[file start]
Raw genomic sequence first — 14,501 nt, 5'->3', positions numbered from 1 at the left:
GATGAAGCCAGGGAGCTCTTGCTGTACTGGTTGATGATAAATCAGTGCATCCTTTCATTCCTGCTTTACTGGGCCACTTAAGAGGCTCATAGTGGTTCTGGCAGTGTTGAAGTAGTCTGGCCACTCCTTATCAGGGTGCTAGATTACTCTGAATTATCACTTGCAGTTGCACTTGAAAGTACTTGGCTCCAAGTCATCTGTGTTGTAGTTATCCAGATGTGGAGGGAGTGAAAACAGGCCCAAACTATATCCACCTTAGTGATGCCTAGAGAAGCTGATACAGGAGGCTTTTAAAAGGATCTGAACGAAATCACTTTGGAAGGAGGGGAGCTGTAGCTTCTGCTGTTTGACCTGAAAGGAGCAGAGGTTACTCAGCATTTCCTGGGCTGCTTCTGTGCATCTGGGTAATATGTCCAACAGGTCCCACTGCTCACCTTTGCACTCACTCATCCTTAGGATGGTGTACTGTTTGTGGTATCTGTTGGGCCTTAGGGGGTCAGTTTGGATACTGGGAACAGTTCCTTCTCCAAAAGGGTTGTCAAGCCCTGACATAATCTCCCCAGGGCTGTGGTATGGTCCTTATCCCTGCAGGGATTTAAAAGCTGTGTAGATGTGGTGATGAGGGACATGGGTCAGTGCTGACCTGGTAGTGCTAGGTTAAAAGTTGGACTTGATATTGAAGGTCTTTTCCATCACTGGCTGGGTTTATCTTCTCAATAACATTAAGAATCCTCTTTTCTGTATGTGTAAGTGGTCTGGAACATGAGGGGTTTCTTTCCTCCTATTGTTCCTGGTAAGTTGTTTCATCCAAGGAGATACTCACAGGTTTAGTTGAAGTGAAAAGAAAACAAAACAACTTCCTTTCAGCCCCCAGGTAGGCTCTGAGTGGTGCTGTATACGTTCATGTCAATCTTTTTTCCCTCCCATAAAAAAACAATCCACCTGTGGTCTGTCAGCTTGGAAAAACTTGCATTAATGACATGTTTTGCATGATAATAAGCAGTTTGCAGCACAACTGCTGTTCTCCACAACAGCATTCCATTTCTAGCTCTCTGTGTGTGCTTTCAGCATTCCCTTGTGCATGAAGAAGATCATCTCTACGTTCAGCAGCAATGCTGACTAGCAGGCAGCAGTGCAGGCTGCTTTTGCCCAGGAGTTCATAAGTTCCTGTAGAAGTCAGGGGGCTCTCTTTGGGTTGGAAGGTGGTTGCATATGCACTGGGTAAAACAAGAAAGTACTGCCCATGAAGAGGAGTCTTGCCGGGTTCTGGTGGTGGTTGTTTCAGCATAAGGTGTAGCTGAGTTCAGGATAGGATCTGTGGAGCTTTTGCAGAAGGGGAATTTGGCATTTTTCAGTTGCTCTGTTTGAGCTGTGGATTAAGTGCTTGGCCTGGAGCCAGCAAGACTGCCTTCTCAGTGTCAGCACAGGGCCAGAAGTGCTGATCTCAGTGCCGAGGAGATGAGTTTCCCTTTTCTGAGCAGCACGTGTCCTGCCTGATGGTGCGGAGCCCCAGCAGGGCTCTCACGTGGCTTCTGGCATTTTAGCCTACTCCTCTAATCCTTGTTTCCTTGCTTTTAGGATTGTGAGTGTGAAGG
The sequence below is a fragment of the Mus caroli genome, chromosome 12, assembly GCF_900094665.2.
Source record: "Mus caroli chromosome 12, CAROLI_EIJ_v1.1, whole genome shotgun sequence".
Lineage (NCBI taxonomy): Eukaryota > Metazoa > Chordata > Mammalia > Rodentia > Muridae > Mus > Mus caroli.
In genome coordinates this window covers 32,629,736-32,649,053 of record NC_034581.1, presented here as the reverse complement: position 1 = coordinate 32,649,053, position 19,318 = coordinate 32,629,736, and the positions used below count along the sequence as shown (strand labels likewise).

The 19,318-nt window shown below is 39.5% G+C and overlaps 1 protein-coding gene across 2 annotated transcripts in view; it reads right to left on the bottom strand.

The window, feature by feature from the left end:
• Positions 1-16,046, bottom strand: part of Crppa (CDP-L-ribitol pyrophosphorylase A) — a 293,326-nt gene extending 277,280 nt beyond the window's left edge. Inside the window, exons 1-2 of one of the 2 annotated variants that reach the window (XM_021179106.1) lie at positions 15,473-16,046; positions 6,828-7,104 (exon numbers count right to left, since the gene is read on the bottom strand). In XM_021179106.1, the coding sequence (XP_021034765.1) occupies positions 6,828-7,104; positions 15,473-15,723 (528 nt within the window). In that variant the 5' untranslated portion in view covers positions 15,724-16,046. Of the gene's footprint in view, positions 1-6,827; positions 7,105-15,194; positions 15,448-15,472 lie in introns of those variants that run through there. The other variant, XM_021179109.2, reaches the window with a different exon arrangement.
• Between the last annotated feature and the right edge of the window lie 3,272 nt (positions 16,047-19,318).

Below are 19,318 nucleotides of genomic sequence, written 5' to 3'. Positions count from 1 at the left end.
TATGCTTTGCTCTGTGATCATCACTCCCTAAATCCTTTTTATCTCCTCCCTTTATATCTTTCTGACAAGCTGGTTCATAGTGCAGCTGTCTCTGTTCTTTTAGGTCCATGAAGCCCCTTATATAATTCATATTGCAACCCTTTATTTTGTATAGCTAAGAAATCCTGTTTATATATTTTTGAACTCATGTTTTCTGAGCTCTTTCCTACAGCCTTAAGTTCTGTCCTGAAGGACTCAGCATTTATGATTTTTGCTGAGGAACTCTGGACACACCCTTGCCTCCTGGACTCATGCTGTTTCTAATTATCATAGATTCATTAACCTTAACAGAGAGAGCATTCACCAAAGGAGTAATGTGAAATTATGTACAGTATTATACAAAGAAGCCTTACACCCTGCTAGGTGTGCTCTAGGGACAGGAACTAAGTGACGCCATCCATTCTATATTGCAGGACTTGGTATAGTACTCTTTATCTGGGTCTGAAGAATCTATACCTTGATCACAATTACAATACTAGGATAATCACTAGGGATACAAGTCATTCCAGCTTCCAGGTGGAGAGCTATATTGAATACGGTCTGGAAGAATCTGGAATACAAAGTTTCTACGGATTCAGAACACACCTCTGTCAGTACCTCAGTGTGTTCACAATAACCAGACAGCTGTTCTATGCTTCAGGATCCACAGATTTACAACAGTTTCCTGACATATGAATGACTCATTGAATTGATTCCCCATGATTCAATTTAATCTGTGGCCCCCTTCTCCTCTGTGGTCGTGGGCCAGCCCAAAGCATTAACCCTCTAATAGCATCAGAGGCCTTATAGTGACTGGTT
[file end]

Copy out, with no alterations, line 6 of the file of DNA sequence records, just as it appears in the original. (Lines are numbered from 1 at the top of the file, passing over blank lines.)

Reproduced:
In genome coordinates this window covers 32,629,736-32,649,053 of record NC_034581.1, presented here as the reverse complement: position 1 = coordinate 32,649,053, position 19,318 = coordinate 32,629,736, and the positions used below count along the sequence as shown (strand labels likewise).